President Obama went to a Joint Session of Congress Wednesday night and a town meeting broke out.
At least for a moment.
Democratic lawmakers endured five weeks of rambunctious town hall meetings in August and early September. At these gatherings, boisterous critics of Mr. Obama’s health care reform effort heaved invective at Democrats for daring to support the president’s plan.
And then the president got a taste of what lawmakers confronted at their listening sessions.
Wednesday night’s forum was not held in a junior high auditorium. At a community center. At the rotary club. This was a Joint Session of Congress. It’s where the House and Senate convene in the House chamber to hear the President of the United States. The Supreme Court is also present to complete the trinity. In short, a Joint Session of Congress is the most-holy convocation of American government. It’s reserved only for State of the Union speeches or when the president addresses Congress after an event of dire national importance such as September 11th. Lawmakers from both parties come in reverence for the institutions they serve.
President Obama spoke from the dais in the House of Representatives. Speaker Nancy Pelosi (D-CA) presided over his left shoulder. Vice President Biden sat over his right shoulder.
“There are also those who claim that our reform efforts would insure illegal immigrants. That is false” Mr. Obama intoned.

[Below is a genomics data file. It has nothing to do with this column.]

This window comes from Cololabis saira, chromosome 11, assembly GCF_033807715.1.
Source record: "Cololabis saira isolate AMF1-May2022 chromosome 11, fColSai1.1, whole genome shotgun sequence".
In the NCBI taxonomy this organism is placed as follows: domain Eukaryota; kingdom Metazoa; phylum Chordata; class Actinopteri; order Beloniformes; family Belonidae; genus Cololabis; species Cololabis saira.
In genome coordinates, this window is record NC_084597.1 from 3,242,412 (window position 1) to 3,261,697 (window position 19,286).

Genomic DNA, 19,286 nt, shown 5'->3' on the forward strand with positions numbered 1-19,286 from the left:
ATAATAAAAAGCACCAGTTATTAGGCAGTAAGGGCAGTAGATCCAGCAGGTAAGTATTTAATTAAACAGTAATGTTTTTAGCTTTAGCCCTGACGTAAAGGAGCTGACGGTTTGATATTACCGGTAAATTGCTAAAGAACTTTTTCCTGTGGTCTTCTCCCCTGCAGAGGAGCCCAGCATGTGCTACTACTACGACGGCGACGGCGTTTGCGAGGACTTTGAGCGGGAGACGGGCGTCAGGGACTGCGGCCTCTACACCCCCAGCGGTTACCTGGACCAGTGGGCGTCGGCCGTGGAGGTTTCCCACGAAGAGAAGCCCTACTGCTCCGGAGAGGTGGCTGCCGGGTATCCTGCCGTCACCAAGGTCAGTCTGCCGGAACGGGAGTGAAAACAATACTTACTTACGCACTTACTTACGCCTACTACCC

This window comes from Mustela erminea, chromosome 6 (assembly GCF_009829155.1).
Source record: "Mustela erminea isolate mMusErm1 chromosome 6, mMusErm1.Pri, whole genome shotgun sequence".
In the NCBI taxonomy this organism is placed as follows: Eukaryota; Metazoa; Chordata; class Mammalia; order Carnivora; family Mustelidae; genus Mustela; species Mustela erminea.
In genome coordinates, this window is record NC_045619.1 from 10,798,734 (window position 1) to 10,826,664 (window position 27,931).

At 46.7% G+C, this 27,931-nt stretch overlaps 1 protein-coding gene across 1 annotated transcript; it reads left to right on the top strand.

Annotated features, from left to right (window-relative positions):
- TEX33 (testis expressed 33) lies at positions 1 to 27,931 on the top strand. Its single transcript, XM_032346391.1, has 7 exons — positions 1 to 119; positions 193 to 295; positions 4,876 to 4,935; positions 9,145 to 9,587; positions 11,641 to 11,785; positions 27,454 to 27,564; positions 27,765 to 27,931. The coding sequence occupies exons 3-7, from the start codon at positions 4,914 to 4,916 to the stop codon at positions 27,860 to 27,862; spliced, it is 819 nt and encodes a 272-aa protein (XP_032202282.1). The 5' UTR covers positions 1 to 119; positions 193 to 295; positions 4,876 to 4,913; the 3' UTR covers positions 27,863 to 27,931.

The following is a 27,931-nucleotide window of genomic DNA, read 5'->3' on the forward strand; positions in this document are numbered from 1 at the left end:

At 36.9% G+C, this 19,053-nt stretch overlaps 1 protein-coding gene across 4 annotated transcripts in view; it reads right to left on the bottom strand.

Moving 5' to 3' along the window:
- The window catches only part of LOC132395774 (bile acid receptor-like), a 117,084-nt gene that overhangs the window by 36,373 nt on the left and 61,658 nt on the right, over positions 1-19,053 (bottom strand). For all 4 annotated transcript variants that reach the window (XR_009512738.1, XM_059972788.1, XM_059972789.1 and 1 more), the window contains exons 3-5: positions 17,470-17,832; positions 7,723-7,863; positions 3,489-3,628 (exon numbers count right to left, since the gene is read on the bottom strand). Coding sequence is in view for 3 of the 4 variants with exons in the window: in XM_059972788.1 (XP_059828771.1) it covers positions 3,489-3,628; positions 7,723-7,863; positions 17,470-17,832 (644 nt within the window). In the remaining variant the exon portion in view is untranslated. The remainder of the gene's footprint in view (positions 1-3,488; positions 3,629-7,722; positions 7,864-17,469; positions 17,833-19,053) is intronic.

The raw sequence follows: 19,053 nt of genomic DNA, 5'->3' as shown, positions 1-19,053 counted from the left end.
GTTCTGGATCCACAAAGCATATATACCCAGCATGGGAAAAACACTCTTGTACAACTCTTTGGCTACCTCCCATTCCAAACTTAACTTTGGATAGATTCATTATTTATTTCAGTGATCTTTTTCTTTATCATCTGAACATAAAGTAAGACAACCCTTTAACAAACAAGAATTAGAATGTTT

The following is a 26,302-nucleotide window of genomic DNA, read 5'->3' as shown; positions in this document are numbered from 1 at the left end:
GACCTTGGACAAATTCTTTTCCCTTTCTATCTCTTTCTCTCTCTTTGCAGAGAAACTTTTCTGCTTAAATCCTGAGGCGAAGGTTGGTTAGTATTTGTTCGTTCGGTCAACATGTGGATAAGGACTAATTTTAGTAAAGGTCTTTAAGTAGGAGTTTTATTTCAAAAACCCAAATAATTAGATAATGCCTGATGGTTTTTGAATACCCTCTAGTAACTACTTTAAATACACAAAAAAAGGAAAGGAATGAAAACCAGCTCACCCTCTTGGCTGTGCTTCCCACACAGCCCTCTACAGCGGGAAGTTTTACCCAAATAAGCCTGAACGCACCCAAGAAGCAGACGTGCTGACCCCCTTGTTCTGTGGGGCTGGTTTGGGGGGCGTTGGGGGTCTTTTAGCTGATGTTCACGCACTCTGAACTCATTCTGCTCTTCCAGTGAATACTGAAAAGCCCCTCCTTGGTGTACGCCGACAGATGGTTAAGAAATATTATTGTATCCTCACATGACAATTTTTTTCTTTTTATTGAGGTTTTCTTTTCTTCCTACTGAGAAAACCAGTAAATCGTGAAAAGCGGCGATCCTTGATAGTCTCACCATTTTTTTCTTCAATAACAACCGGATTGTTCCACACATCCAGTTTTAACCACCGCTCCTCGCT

The din grew in the chamber as Republicans began grumbling. Pelosi glanced to the GOP side of the chamber and then turned to whisper something to the vice president.
President Obama was resolute. And continued.
“The reforms…The reforms I’m proposing would not apply to those who are here illegally,” the president said. Then paused.
President Obama’s breather lasted just a moment. But from Mr. Obama’s left, Rep. Joe Wilson (R-SC) filled the millisecond of dead air with a shout from the rear of the chamber.
“You lie!” charged Wilson. He jabbed his index finger at the president.
This was the type of gibe and opprobrium that opponents leveled at Democratic lawmakers at town halls throughout August.
“Whoa!!!” thundered a chorus of Democrats, galled at Wilson's thrust.
President Obama paused again. He shot a steely glance toward the source of the catcall. Pelosi’s jaw dropped open and hung agape for several seconds in disbelief. The vice president shook his head.
“It’s not true,” Mr. Obama calmly said as voices rose in the chamber.
Pelosi was visibly shaken. She fiddled with her notes in front and whispered again to Biden.
After a month of political turbulence, perhaps it was inevitable that a lawmaker would pierce the stately decorum of a Joint Session of Congress with a jeer at the President of the United States. This, a day after House Republican Conference Chairman Mike Pence (R-IN) announced that “Republicans will welcome the President of the United States respectfully and respond in an appropriate way and at an appropriate time.”
After the speech, Pelosi told FOX she didn’t know who did the heckling. But she added that she didn’t think the offender should be sanctioned for broaching the dignity of a Joint Session of Congress.
But House Majority Whip Jim Clyburn (D-SC) came out swinging at his Palmetto State colleague.
“I thought that Governor Sanford had taken us to as low as we could go until tonight,” said Clyburn, referring to South Carolina’s embattled governor. “That was probably one of the most-insulting things I’ve ever seen.”